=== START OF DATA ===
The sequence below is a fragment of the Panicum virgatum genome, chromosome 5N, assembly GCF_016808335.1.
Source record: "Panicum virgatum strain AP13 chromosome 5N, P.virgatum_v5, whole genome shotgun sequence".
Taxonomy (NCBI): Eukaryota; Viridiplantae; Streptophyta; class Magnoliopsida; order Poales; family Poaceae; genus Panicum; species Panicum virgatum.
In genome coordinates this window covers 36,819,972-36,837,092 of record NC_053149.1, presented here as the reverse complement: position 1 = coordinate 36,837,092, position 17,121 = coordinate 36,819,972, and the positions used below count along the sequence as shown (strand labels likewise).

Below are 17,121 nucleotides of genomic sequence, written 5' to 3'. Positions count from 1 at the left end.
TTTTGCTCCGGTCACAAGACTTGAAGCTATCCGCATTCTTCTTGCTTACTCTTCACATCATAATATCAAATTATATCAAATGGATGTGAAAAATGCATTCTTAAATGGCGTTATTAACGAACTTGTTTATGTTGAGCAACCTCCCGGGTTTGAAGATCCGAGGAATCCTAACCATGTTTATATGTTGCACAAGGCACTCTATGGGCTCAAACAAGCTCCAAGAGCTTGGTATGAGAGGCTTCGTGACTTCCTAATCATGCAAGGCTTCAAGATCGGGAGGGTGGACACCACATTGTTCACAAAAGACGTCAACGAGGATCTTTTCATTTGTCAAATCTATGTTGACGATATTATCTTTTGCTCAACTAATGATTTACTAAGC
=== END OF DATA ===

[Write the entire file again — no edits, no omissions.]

The sequence below is a fragment of the Panicum virgatum genome, chromosome 5N, assembly GCF_016808335.1.
Source record: "Panicum virgatum strain AP13 chromosome 5N, P.virgatum_v5, whole genome shotgun sequence".
Taxonomy (NCBI): Eukaryota; Viridiplantae; Streptophyta; class Magnoliopsida; order Poales; family Poaceae; genus Panicum; species Panicum virgatum.
In genome coordinates this window covers 36,819,972-36,837,092 of record NC_053149.1, presented here as the reverse complement: position 1 = coordinate 36,837,092, position 17,121 = coordinate 36,819,972, and the positions used below count along the sequence as shown (strand labels likewise).

Below are 17,121 nucleotides of genomic sequence, written 5' to 3'. Positions count from 1 at the left end.
TTTTGCTCCGGTCACAAGACTTGAAGCTATCCGCATTCTTCTTGCTTACTCTTCACATCATAATATCAAATTATATCAAATGGATGTGAAAAATGCATTCTTAAATGGCGTTATTAACGAACTTGTTTATGTTGAGCAACCTCCCGGGTTTGAAGATCCGAGGAATCCTAACCATGTTTATATGTTGCACAAGGCACTCTATGGGCTCAAACAAGCTCCAAGAGCTTGGTATGAGAGGCTTCGTGACTTCCTAATCATGCAAGGCTTCAAGATCGGGAGGGTGGACACCACATTGTTCACAAAAGACGTCAACGAGGATCTTTTCATTTGTCAAATCTATGTTGACGATATTATCTTTTGCTCAACTAATGATTTACTAAGC